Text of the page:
As I mentioned above, the Intel 775 bracket comes installed on the Falcon, and the X-shaped backplate and brass nipples provide a secure mount. The AMD clips are easily installed per the instructions in the manual and interface with the center lug on the stock retention bracket. The thermal paste spreading tool is a nice addition, allowing a very thin, uniform application of the included TIM.
Here's an exploded diagram of the design. About all you'll need to install the Falcon 92-Cu is a (long, skinny Philips) screwdriver. Let's get it on the mobo and see how it performs.
PRODUCT INSTALLATION AND TESTING
For this review, we'll be using the Intel-based DFI P965-S Dark motherboard, so the first order of business is to get the backplate installed. An adhesive pad is pre-applied on the plate to help keep the plate aligned with the motherboard mounting holes. The brass nipples secure the backplate and provide mounting for the cooler.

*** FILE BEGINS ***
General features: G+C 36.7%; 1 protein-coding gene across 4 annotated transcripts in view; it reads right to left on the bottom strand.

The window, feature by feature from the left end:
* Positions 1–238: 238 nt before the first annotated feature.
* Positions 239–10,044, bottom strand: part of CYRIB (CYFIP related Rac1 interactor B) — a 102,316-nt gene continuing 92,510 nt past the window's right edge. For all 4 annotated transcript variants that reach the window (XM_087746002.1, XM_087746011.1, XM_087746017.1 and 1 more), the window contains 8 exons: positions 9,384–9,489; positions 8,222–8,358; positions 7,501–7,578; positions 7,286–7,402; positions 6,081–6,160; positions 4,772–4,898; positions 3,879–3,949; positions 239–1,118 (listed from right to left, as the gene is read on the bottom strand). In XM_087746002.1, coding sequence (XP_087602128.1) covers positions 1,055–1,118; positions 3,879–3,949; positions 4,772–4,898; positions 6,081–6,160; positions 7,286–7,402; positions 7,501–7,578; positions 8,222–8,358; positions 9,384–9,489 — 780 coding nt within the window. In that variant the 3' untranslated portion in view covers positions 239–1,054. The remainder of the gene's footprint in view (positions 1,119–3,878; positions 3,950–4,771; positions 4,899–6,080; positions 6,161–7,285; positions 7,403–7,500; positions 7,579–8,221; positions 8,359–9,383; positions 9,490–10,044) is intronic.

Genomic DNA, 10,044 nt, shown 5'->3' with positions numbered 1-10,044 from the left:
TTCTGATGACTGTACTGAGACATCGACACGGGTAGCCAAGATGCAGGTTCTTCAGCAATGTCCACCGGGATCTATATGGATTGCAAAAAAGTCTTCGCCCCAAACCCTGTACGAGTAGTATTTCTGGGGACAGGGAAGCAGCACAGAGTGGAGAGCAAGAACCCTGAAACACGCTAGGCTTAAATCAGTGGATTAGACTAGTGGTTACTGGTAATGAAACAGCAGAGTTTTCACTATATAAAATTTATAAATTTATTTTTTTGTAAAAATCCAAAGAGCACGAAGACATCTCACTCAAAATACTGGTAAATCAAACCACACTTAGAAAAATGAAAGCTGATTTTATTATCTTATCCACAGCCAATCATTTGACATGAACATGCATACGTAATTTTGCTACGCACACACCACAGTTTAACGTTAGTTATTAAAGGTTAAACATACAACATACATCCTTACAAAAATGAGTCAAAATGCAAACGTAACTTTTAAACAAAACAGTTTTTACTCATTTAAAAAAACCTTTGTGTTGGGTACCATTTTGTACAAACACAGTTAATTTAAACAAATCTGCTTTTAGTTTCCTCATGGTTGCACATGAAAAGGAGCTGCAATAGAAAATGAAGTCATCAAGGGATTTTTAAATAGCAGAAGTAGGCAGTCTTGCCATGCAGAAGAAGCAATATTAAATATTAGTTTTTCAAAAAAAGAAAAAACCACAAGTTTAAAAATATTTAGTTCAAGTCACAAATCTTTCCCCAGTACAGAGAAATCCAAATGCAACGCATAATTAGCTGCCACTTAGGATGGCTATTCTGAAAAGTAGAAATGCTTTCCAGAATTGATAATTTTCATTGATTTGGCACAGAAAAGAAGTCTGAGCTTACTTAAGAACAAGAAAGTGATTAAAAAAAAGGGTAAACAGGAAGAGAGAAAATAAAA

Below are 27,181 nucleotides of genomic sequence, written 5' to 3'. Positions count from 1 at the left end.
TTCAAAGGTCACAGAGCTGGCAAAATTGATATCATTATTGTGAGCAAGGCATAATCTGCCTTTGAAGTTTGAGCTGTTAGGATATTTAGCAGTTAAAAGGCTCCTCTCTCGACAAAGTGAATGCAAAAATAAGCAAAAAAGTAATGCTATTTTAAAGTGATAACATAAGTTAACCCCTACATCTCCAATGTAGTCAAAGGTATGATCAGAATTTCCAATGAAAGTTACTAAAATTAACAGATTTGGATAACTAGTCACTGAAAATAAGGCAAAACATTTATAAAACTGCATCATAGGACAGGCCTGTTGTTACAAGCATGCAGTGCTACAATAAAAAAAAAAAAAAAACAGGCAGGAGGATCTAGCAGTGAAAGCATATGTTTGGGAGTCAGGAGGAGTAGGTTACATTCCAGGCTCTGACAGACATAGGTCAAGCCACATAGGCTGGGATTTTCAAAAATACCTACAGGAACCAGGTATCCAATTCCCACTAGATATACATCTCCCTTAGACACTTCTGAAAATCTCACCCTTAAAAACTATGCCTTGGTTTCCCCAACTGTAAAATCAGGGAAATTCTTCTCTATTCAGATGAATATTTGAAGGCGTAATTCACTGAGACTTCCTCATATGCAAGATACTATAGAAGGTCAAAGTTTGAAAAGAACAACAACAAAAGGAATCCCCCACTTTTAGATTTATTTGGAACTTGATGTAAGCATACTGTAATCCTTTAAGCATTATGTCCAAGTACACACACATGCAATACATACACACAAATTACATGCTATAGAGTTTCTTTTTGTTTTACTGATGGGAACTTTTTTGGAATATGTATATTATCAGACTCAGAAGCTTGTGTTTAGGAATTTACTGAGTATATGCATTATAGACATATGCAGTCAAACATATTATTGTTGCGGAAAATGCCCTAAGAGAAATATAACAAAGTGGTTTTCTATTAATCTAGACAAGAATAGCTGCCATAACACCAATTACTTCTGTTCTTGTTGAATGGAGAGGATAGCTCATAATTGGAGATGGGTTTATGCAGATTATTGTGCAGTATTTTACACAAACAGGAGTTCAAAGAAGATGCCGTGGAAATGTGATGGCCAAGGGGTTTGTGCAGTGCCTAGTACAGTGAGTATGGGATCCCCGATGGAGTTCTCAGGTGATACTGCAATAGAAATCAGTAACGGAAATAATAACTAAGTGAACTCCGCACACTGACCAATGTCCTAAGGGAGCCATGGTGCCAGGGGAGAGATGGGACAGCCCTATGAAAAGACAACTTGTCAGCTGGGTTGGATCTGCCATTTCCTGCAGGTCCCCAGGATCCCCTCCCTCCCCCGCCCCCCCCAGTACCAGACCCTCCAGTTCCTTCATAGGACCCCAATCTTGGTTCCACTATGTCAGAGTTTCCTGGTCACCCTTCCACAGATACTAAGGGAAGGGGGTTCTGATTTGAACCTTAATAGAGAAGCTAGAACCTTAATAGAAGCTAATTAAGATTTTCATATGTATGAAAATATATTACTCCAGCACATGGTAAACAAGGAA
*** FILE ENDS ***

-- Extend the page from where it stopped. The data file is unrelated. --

After securing the backplate to the board with the nipples and applying the thermal paste, the cooler can be placed over the socket and secured. The user will want to spend a little time considering optimum orientation according to the clearance and airflow characteristics of his or her particular platform. The Falcon is a fairly tall unit, but not as wide as some of its competition. Even so, it was a bit of a pain in the ahh… neck to get the screws started in the nipples and then tightened down. The threaded holes in the brass nipples are easily cross-threaded by the steel screws, and a good, long, sharp screwdriver is needed to avoid rounding out the screw heads due to the relatively severe angle of the driver. Then, while tightening down the screws,…